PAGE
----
Getting the picture (8): Demanding subjects

From portraits to group photos, from the concert hall to the church building: every subject has its own requirements. But there are tips and tricks for any situation in which divine service photographers may find themselves.

Nearer, still nearer—beyond the centre—compress your photos: these are image composition tips that apply to nearly every photo. This was the focus of the previous edition. Today we will talk about tricks for some very specific subjects.

People should always be in the middle when taking photos in divine service and in congregational life. And in so doing, the following applies to portraits:

  • eyes are the window to the soul: always focus on these.
  • tipping the subject’s head upwards ever so slightly avoids double chins.
  • meet children at eye level: crouch if necessary.
  • lens with 70 to 150 mm focal length—wide angle distorted.
  • a shutter speed shorter than 1/160 second prevents camera shake.
  • a large aperture (lower number) blurs the background.

The officiant is one of the most frequently photographed people:

  • too static while singing—catch him during the sermon (consult with him beforehand!)
  • nervous before the sermon—he will be more relaxed shortly before the closing benediction.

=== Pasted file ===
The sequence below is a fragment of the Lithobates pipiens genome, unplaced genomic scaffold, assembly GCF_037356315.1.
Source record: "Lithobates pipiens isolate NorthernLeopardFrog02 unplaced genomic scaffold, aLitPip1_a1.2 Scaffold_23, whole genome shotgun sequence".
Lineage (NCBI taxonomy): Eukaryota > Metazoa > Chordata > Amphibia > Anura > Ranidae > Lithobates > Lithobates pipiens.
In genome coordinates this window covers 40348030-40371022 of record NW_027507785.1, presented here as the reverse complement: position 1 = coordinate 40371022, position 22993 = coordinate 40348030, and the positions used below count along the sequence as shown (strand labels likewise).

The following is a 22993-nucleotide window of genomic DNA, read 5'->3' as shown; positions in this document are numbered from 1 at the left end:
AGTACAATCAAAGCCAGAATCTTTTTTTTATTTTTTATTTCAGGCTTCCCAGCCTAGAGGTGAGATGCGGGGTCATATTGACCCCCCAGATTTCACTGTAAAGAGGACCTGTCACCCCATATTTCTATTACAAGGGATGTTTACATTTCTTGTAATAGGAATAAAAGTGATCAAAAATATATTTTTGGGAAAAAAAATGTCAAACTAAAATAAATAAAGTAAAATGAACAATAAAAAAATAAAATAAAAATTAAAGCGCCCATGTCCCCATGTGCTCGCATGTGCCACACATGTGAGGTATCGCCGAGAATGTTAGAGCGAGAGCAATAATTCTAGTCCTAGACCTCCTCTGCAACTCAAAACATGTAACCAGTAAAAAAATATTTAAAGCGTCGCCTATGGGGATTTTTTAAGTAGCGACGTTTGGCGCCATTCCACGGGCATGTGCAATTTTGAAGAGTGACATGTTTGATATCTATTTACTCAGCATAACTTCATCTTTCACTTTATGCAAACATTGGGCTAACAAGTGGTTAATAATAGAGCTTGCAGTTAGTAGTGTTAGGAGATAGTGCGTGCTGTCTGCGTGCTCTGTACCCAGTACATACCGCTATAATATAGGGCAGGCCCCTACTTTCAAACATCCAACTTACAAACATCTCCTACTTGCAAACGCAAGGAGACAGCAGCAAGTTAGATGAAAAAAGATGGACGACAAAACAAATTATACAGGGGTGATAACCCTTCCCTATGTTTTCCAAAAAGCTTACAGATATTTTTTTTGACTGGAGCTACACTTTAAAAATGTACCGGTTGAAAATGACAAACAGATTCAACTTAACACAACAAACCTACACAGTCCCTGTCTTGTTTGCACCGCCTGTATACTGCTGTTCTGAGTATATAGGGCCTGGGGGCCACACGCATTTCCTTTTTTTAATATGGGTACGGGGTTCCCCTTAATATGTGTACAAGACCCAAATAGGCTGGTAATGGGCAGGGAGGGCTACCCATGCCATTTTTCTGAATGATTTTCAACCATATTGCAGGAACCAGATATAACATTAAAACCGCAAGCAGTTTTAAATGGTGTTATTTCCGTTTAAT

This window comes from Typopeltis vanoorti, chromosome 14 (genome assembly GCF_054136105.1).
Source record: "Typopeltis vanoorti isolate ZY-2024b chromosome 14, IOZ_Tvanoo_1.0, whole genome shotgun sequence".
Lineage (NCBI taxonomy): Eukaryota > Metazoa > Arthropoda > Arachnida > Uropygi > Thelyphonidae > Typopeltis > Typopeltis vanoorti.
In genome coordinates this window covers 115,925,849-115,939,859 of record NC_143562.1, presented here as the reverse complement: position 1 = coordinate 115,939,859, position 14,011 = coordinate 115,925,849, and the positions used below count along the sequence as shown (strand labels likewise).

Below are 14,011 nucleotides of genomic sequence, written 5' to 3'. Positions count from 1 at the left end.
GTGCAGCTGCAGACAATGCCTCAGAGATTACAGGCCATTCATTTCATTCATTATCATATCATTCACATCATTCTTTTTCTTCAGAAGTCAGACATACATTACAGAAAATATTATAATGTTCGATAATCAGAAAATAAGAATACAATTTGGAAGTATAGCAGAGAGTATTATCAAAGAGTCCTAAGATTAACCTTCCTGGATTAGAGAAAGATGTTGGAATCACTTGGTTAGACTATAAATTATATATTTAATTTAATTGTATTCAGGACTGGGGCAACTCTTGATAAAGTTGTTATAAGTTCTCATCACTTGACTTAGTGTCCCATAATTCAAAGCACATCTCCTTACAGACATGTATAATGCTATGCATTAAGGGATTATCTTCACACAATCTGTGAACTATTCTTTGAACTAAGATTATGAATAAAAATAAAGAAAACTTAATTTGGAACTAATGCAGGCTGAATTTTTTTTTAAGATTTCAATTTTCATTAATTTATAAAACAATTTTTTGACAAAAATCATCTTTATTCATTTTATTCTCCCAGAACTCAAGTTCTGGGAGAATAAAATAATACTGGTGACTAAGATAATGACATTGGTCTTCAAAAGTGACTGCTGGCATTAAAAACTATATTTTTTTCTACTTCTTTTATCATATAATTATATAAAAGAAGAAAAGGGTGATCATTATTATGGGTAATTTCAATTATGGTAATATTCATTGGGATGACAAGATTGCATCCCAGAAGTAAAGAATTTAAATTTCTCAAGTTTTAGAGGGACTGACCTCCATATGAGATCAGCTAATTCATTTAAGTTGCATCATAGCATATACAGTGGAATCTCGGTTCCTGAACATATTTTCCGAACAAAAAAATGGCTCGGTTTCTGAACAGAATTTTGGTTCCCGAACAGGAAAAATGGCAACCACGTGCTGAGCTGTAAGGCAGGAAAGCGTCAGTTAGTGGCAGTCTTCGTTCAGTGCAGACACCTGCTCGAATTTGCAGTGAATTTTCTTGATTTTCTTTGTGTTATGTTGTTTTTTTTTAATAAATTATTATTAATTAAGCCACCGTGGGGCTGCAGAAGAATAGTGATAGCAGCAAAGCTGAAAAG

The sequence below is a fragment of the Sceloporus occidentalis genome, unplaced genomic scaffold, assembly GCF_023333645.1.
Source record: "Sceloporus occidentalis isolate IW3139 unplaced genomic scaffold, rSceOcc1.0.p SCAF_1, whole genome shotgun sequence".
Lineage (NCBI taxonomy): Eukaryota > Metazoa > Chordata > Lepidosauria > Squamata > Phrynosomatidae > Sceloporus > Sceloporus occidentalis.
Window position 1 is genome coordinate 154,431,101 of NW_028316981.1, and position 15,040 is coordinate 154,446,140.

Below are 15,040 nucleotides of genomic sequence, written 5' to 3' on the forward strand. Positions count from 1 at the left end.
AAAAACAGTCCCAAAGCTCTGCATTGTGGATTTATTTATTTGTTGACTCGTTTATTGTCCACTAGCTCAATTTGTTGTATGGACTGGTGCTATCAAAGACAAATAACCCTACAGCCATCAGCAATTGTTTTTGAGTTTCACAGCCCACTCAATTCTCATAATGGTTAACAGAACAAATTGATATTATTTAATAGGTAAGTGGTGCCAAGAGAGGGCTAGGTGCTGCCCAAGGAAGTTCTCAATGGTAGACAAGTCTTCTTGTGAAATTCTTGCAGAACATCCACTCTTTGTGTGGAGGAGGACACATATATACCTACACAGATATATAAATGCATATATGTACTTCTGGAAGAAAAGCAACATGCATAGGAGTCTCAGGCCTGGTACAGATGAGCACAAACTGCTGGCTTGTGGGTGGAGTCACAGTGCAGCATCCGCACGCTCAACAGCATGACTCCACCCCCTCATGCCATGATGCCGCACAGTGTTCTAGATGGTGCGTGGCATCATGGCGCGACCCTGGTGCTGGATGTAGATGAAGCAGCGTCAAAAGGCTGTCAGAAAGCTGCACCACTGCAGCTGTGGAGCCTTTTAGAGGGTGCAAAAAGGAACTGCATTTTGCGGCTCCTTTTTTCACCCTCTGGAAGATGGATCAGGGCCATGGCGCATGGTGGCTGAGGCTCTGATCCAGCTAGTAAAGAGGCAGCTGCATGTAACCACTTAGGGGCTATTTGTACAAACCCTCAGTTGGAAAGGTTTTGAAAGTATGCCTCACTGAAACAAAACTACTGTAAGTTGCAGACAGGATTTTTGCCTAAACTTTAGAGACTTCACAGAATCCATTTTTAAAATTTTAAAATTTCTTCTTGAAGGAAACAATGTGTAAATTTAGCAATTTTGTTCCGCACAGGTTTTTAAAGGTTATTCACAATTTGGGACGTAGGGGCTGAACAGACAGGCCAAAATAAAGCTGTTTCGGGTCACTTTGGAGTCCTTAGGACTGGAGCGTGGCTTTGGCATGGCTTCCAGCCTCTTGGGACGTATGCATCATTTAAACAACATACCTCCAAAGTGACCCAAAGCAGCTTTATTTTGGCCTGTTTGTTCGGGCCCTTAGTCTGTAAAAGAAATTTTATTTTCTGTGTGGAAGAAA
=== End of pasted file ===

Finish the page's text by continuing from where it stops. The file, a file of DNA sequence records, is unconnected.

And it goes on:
• prevent closed eyes with continuous shots.

Though not popular with everyone, sometimes group photos are simply par for the course:

  • they work best with wide-angle lens (30–50 millimetres).
  • rather than notice it afterward: is everyone’s clothing, jewellery, and hair in order?
  • the trick for the right look: all eyes closed, then open after “one, two, three!”

Taking photos at a concert? These venues have their own set of parameters:

  • flash stays off in order to capture the local lighting scene.
  • set to high photosensitivity (ISO)
  • if you know the programme ahead of time, you can work out the details better.

Although church buildings won’t run away, they still require some attention when taking photos:

  • attention! Falling lines—which may cause the building to tilt backwards: subject at eye level, camera absolutely level, sufficient distance from object.
  • wide-angle lens for overall photo, telescopic lens for the details.

However, subjects are just the beginning. After all, some events offer such opportunities in droves. The next episode of this series will deal with special occasions. These are church acts that usually have special meaning in the lives of the people involved.

Photo: Oliver Rütten

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